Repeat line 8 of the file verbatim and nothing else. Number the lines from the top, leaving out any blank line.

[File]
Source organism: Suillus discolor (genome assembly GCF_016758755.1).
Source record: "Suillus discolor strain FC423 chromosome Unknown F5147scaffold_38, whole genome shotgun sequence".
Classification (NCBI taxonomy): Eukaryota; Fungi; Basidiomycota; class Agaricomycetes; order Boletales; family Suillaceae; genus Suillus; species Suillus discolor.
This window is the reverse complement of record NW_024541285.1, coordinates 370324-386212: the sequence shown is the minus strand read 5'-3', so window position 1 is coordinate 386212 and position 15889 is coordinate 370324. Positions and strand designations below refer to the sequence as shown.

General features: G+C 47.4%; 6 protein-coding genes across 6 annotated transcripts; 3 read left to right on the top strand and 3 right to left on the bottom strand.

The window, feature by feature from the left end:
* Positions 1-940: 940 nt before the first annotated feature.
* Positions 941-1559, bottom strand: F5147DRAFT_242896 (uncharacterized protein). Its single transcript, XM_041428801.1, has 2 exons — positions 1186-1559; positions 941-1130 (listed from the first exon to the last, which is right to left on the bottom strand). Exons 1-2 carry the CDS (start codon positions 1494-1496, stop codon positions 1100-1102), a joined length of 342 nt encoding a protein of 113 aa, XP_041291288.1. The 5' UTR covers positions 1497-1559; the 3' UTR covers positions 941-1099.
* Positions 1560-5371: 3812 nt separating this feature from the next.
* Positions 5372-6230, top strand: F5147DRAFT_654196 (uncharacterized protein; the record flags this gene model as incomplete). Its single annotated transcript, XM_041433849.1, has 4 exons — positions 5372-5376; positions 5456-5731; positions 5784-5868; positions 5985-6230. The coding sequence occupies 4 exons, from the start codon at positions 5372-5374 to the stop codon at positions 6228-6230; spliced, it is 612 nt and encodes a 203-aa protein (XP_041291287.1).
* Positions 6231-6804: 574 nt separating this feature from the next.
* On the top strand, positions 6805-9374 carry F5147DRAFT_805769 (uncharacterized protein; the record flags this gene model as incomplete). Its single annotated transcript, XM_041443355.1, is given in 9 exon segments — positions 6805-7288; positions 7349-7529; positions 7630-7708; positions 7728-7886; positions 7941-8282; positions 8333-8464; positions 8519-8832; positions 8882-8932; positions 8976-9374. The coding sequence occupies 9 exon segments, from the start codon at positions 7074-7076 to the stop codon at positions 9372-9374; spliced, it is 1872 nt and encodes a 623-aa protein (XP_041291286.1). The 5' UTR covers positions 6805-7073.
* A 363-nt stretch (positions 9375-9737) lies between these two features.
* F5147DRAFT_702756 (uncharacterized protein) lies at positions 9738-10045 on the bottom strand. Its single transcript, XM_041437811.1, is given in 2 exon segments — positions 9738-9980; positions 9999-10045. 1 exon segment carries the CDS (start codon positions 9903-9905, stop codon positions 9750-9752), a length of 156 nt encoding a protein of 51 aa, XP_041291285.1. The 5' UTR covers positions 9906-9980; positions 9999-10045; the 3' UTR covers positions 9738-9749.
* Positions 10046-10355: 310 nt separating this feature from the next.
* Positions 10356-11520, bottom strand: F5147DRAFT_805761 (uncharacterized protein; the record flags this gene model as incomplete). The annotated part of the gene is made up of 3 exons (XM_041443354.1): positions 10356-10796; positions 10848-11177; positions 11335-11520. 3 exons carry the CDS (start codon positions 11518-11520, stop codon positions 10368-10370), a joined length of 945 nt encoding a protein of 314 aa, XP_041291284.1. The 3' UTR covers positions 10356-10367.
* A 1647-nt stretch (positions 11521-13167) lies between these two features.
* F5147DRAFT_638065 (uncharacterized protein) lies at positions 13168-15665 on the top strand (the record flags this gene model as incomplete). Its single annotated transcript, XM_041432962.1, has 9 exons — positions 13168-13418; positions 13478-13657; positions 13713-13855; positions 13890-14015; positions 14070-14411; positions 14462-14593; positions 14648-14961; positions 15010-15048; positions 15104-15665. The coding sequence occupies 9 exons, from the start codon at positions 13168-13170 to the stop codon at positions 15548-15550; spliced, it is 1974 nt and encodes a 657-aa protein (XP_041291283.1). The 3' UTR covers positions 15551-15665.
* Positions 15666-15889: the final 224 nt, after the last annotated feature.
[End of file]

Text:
* Positions 941-1559, bottom strand: F5147DRAFT_242896 (uncharacterized protein). Its single transcript, XM_041428801.1, has 2 exons — positions 1186-1559; positions 941-1130 (listed from the first exon to the last, which is right to left on the bottom strand). Exons 1-2 carry the CDS (start codon positions 1494-1496, stop codon positions 1100-1102), a joined length of 342 nt encoding a protein of 113 aa, XP_041291288.1. The 5' UTR covers positions 1497-1559; the 3' UTR covers positions 941-1099.